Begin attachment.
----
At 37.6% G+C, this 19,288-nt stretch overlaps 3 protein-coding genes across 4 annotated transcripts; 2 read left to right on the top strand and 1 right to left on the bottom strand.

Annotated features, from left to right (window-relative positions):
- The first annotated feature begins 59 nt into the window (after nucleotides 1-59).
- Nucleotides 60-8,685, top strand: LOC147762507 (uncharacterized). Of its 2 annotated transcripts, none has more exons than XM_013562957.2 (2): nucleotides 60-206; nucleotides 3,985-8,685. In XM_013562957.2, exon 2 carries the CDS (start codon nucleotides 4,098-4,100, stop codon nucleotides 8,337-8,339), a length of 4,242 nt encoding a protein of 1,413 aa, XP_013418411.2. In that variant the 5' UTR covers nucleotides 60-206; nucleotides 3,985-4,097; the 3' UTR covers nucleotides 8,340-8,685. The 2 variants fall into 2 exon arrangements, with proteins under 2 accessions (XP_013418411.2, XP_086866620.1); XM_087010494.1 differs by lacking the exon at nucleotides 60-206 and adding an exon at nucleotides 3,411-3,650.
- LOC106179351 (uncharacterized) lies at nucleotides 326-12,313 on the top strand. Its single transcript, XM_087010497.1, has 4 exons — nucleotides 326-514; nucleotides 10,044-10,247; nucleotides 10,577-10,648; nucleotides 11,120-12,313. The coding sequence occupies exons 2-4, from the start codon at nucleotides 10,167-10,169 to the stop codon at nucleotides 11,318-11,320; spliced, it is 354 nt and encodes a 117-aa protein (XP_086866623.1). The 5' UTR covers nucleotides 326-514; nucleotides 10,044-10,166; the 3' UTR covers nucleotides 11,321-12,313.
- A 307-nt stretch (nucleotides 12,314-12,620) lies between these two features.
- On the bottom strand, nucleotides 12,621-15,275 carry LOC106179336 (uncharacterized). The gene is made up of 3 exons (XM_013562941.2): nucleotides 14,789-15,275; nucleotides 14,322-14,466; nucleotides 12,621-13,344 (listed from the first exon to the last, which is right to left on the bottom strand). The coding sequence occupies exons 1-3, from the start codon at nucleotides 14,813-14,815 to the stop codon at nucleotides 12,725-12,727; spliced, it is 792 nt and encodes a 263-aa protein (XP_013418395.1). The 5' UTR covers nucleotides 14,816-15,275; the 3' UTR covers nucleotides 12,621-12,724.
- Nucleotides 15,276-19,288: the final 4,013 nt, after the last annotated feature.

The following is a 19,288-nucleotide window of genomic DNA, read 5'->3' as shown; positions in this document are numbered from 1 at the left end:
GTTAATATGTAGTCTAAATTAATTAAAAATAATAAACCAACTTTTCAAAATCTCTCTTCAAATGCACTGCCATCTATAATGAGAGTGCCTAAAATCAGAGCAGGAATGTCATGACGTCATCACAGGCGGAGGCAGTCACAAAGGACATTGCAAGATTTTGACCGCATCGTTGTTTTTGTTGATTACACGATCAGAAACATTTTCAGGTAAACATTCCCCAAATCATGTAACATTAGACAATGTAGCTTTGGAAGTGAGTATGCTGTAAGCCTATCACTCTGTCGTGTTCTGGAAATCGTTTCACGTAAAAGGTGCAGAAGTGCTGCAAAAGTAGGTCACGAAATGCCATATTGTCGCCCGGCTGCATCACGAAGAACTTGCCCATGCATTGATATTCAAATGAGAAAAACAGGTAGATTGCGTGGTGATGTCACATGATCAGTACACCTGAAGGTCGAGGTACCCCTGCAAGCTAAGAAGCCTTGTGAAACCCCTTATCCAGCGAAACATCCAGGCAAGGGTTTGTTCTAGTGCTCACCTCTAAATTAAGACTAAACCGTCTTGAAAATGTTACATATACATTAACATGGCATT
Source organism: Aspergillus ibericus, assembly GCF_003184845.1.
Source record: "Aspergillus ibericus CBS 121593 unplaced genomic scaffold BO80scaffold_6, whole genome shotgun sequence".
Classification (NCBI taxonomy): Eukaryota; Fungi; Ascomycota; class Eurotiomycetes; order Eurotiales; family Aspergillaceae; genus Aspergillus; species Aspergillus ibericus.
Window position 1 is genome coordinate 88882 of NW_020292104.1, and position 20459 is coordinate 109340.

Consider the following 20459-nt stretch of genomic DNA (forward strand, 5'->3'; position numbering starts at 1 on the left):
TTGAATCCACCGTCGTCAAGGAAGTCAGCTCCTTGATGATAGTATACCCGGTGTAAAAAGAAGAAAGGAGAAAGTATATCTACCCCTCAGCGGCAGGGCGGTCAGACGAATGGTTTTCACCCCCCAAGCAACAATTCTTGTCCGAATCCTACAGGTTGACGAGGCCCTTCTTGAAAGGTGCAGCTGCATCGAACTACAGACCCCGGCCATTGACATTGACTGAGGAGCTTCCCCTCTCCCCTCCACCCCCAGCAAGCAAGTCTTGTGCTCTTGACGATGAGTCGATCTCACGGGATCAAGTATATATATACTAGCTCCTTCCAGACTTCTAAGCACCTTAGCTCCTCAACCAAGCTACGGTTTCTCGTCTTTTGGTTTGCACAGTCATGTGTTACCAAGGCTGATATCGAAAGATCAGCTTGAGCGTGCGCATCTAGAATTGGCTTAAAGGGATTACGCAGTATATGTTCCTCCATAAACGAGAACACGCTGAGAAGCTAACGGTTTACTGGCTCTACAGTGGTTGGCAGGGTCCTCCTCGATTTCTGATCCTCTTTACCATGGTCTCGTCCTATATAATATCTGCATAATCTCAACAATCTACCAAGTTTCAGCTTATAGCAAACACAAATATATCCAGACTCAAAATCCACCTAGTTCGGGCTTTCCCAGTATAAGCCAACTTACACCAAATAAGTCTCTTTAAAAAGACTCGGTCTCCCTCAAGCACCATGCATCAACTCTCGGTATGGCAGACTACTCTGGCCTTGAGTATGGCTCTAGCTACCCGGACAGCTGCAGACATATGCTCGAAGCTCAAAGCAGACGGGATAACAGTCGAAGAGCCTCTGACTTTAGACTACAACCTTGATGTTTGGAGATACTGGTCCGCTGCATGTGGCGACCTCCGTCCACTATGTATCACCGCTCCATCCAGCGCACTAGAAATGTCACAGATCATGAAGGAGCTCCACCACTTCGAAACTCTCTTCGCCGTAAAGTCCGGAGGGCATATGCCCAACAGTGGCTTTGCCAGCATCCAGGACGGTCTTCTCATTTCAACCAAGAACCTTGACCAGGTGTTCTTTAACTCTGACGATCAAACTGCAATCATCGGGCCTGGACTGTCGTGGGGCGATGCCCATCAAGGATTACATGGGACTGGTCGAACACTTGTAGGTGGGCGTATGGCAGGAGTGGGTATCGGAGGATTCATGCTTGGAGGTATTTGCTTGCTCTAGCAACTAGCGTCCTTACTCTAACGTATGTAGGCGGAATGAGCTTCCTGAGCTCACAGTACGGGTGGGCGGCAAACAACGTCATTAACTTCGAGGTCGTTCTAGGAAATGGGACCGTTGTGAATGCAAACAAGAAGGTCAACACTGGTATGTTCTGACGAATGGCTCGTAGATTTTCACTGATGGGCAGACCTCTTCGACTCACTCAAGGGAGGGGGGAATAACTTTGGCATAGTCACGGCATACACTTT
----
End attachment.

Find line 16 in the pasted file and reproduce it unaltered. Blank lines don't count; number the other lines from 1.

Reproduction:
TTGAATCCACCGTCGTCAAGGAAGTCAGCTCCTTGATGATAGTATACCCGGTGTAAAAAGAAGAAAGGAGAAAGTATATCTACCCCTCAGCGGCAGGGCGGTCAGACGAATGGTTTTCACCCCCCAAGCAACAATTCTTGTCCGAATCCTACAGGTTGACGAGGCCCTTCTTGAAAGGTGCAGCTGCATCGAACTACAGACCCCGGCCATTGACATTGACTGAGGAGCTTCCCCTCTCCCCTCCACCCCCAGCAAGCAAGTCTTGTGCTCTTGACGATGAGTCGATCTCACGGGATCAAGTATATATATACTAGCTCCTTCCAGACTTCTAAGCACCTTAGCTCCTCAACCAAGCTACGGTTTCTCGTCTTTTGGTTTGCACAGTCATGTGTTACCAAGGCTGATATCGAAAGATCAGCTTGAGCGTGCGCATCTAGAATTGGCTTAAAGGGATTACGCAGTATATGTTCCTCCATAAACGAGAACACGCTGAGAAGCTAACGGTTTACTGGCTCTACAGTGGTTGGCAGGGTCCTCCTCGATTTCTGATCCTCTTTACCATGGTCTCGTCCTATATAATATCTGCATAATCTCAACAATCTACCAAGTTTCAGCTTATAGCAAACACAAATATATCCAGACTCAAAATCCACCTAGTTCGGGCTTTCCCAGTATAAGCCAACTTACACCAAATAAGTCTCTTTAAAAAGACTCGGTCTCCCTCAAGCACCATGCATCAACTCTCGGTATGGCAGACTACTCTGGCCTTGAGTATGGCTCTAGCTACCCGGACAGCTGCAGACATATGCTCGAAGCTCAAAGCAGACGGGATAACAGTCGAAGAGCCTCTGACTTTAGACTACAACCTTGATGTTTGGAGATACTGGTCCGCTGCATGTGGCGACCTCCGTCCACTATGTATCACCGCTCCATCCAGCGCACTAGAAATGTCACAGATCATGAAGGAGCTCCACCACTTCGAAACTCTCTTCGCCGTAAAGTCCGGAGGGCATATGCCCAACAGTGGCTTTGCCAGCATCCAGGACGGTCTTCTCATTTCAACCAAGAACCTTGACCAGGTGTTCTTTAACTCTGACGATCAAACTGCAATCATCGGGCCTGGACTGTCGTGGGGCGATGCCCATCAAGGATTACATGGGACTGGTCGAACACTTGTAGGTGGGCGTATGGCAGGAGTGGGTATCGGAGGATTCATGCTTGGAGGTATTTGCTTGCTCTAGCAACTAGCGTCCTTACTCTAACGTATGTAGGCGGAATGAGCTTCCTGAGCTCACAGTACGGGTGGGCGGCAAACAACGTCATTAACTTCGAGGTCGTTCTAGGAAATGGGACCGTTGTGAATGCAAACAAGAAGGTCAACACTGGTATGTTCTGACGAATGGCTCGTAGATTTTCACTGATGGGCAGACCTCTTCGACTCACTCAAGGGAGGGGGGAATAACTTTGGCATAGTCACGGCATACACTTT